Ozark Bible College called Bentonville, Arkansas, home from 1942 to 1944. I suspect KC Ice picked up this broadside on one of his tours. He built his own travel trailer and with his 1933 Willys he pulled it hither and yon from Ohio to Florida to California, and back…more than once. Coming or going from central Ohio to California he no doubt pulled in to Bentonville and set up for the night. If his stay there was anything like his ca. 1925 visit to David Lipscomb College in Nashville, Tennessee, he camped off to one side of the campus and spent a couple days visiting classes and chapel. (At Lipscomb they called on him to lead prayer in chapel, which he did). After spending a few days touring and talking he moved on. This newsprint sheet of slightly squattier dimensions than an 8.5 by 11 sheet of paper was folded and added to a stack of other papers. He brought it all home to keep and read and store and treasure and file away and reread someday. I keep it in one of my stacks of paper, with many others like it, to read and store and treasure and file away and reread someday.
For a bit more about Ozark Christian College, now located in Joplin, Missouri, click here.
This clip illustrates the old-time practice of ‘lining out’ hymns. Used in congregational singing in worship from the 17th century onward, it is still practiced in some quarters today. The lyrics are on the YouTube page.
Yesterday Josh Graves posted on his blog this quote from Henri Nouwen:
One of the greatest ironies of the history of Christianity is that its leaders constantly gave in to the temptation of power—political power, military power, economic power, or moral and spiritual power—even though they continued to speak in the name of Jesus, who did not cling to power but emptied himself and became as we are. The temptation to consider power an apt instrument for the proclamation of the Gospel is the greatest of all. . . . What makes this temptation of power so seemingly irresistible? Maybe it is that power offers an easy substitute for the hard task of love. It seems easier to be God than to love God, easier to control people than to love people, easier to own life than to love life (In the Name of Jesus, 58-59).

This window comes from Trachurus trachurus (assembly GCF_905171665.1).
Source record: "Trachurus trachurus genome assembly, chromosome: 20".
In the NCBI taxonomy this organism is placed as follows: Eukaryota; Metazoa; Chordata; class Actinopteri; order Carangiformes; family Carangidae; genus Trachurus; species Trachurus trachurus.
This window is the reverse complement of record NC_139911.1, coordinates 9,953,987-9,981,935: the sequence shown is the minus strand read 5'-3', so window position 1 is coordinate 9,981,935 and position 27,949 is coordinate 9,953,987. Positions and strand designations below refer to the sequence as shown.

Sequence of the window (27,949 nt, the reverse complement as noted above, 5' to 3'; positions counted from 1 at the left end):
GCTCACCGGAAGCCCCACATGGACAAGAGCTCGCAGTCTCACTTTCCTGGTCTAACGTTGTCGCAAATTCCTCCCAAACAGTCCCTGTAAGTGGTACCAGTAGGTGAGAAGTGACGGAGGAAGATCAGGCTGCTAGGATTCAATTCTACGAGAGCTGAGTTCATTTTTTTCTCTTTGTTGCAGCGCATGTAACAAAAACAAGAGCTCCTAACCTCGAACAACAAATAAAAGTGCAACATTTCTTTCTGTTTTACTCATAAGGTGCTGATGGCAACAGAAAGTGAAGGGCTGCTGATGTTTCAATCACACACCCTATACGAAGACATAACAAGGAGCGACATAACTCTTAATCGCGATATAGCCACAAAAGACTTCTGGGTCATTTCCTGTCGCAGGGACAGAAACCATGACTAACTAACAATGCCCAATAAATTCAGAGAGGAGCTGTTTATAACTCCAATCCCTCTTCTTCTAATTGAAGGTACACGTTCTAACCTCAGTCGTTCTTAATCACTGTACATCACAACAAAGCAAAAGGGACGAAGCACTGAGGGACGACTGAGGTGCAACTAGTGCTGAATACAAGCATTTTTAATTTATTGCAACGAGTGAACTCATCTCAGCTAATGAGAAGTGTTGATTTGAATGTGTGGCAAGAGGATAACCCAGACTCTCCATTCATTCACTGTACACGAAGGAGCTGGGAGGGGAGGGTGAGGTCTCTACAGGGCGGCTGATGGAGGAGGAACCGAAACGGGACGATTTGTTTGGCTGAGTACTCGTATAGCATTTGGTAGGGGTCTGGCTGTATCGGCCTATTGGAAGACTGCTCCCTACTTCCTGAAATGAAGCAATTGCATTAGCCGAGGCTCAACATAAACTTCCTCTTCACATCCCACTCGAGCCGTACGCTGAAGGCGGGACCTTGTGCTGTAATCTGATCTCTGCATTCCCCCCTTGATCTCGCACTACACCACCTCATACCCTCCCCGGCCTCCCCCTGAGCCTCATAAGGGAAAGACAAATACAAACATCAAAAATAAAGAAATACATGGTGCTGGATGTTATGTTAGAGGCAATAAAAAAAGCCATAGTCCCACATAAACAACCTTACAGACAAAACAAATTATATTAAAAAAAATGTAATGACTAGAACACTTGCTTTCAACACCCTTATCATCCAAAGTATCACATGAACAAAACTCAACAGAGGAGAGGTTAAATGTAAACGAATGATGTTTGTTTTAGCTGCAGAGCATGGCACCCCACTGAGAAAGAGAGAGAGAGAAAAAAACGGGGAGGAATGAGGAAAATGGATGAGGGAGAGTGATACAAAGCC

I agree with Henri that power is an attractive and easy substitute for love. It is easy, but I don’t think “ease” captures all that is at work here. It is easy to substitute power for love because it is easy to get a big head. Such is a peril of being in front, of being visible and noticed and lauded and applauded. With a big head, folks get confused that leadership=power. Power is easy and attractive because when it is all about me I must somehow maintain and enlarge this focus on myself to ensure that it remains all about me. How do you maintain or enlarge focus on self? Easy…you use power. You leverage popularity (or at least visibility) into power. It is a short slide from visibility to narcissism to power. So begins the manipulation, scheming and conniving. So begins the politics of self-preservation.
Love, on the other hand, says it is not all about me. In fact, it is not about me at all…it is about you. While power strives for the good of self, love seeks the good of another. Henri’s theological point is well-put: Jesus did not cling to power but emptied himself. The text underneath this is the hymn Paul quotes in Philippians 2.1-11. Leaders who would be Christian will take seriously this truth not only in word but in deed. I commented on Josh’s post that what makes Henri’s quote all the more powerful (no pun intended) for me is that he turned his back on power for sake of those who in the eyes of this world have nothing to offer narcissistic people. I find that truly powerful, and I respect it.